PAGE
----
The “Enigma” Variations was written as a set of musical character sketches of Edward Elgar’s friends, with the first variation cast as a tender tribute to his wife and the finale as a rousing self-portrait. The “Enigma” is believed to be a “hidden” theme, one that is never actually played. Theories abound as to what the Enigma theme might be, such as the tune for Auld Lang Syne or perhaps a link to the string quartets of Beethoven. The possibility has even been suggested that no such mystery theme exists and that Elgar put forth the idea as a way to create interest in the work and have a bit of fun at the same time. Martin Bookspan and several other writers believe that if you forget about discovering any hidden theme and instead experience Elgar’s masterpiece on its own merits you will find more than enough enjoyment from the music itself.
A preferred recording of Bookspan’s is from conductor Pierre Monteux and the London Symphony Orchestra. The reissue is paired with another of Bookspan’s favorites, Monteux’s reading of Dvorak’s Symphony Number Seven. Paavo Järvi and the Cincinnati Symphony Orchestra provide a stunning performance of Elgar’s Enigma Variations that places it first among the plethora of modern choices. The recording is from 2006 and also includes Benjamin Britten’s Four Sea Interludes from Peter Grimes plus a sparkling version of Britten’s Young Person’s Guide to the Orchestra. An even more recent release of the Enigma Variations is from Michael Stern and the Kansas City Symphony. It is a sonic powerhouse.
The final three symphonies of Antonín Dvorák are, respectively, an undervalued masterpiece (Number Seven), a melodic joy (Number Eight), and a work of enduring popularity (Number Nine).
The Seventh Symphony is acclaimed by many as Dvorák’s finest, though it is probably the least often performed of the three. When you have the chance to hear Dvorák’s Seventh played in concert by a skilled ensemble you should not let the opportunity pass you by. As mentioned above, Monteux’s recording is a good vintage choice. The complete set of Dvorák symphonies from the Berlin Staatskapelle Orchestra and the fine, though himself undervalued, Austrian conductor Otmar Suitner is a worthy, budget-priced selection. You should note, however, that the bargain is somewhat offset by the absence of any liner notes; you’ll have to rely on other sources for information about the music and the performers.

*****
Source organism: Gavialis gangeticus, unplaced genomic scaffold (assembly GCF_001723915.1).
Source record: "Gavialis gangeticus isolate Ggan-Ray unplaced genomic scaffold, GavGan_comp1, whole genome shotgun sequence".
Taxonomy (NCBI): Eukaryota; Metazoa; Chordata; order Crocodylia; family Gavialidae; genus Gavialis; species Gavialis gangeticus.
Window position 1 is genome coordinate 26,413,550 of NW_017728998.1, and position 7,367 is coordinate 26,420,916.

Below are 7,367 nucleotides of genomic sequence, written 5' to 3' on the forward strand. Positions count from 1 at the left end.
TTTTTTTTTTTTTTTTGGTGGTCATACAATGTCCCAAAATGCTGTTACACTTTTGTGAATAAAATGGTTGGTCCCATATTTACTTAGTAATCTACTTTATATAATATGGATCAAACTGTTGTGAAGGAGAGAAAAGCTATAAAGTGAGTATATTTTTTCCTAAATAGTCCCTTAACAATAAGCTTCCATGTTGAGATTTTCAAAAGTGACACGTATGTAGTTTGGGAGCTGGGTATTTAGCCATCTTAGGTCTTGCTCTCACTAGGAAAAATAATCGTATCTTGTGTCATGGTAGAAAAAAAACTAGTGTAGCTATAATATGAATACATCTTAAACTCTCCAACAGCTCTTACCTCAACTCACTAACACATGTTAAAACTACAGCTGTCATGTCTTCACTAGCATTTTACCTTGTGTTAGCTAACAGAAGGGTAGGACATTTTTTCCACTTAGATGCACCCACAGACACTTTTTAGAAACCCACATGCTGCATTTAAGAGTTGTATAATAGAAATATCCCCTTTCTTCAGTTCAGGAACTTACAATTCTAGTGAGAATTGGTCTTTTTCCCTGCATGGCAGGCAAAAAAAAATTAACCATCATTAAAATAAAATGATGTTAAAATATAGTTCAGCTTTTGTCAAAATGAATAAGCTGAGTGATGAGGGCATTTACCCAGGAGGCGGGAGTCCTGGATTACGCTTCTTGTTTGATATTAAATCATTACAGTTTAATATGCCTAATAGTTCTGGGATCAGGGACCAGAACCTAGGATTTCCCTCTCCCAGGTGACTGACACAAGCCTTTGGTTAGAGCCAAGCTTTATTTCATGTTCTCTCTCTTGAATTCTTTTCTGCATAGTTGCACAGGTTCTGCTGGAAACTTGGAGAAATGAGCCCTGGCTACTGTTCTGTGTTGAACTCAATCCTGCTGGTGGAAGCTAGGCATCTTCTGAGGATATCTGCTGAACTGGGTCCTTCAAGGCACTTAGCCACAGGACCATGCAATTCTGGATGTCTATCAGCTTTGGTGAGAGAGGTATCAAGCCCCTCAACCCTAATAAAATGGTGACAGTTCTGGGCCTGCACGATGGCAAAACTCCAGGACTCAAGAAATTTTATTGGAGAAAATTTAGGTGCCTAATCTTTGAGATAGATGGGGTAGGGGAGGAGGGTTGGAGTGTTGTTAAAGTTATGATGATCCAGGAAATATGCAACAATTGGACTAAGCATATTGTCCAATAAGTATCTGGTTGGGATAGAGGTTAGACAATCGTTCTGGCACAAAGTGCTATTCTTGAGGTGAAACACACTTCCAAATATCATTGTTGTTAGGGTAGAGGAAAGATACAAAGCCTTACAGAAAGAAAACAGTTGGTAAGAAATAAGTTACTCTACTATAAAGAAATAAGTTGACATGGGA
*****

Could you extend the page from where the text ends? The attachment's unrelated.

The Eighth Symphony by Dvorák is a charmer, full of engaging, Bohemian melodies. Martin Bookspan describes it as “one of the loveliest, most spontaneous works in the repertoire.” Bookspan favors a recording from legendary Dvorak conductor István Kertész. The reissue of the Kertész performance includes his reading of Dvorák Ninth. The modern recording of Dvorák’s Eighth from conductor Claus Peter Flor and the Malaysian Philharmonic Orchestra is a winner and you’ll also be gaining fine interpretations of two orchestral works by Dvorák: The Golden Spinning Wheel and his Scherzo Capriccioso.
And that brings us to what is one of the most popular symphonies ever written, Dvorák’s Ninth, nicknamed “From the New World” and often simply called Dvorák’s “New World” Symphony. The sobriquet arises from the fact that the symphony was composed and premiered in the United States.
The recording of Dvorák’s New World Symphony made by conductor Leonard Bernstein and the New York Philharmonic is one of Bookspan’s recommendations. For a more recent performance, consider the Czech conductor Zdeněk Mácal and the New Jersey Symphony Orchestra, a two-CD set that also features Dvorák’s beautiful setting of the Requiem Mass.
If you don’t find the various pairings of works to your liking, you might choose instead a collection of Dvorák’s final three symphonies from conductor George Szell and the Cleveland Orchestra. Made between 1958 and 1960, these recordings are each recommended by Bookspan. I came to know and love the Seventh, Eighth and Ninth Symphonies by Dvorák through individual releases of the Szell recordings on vinyl, and I’m glad to see they have been reissued as a two-CD set. They represent George Szell and the Cleveland Orchestra at the top of their game. Other performances may come close but will never surpass them in quality, and they will always have a special place in my heart.
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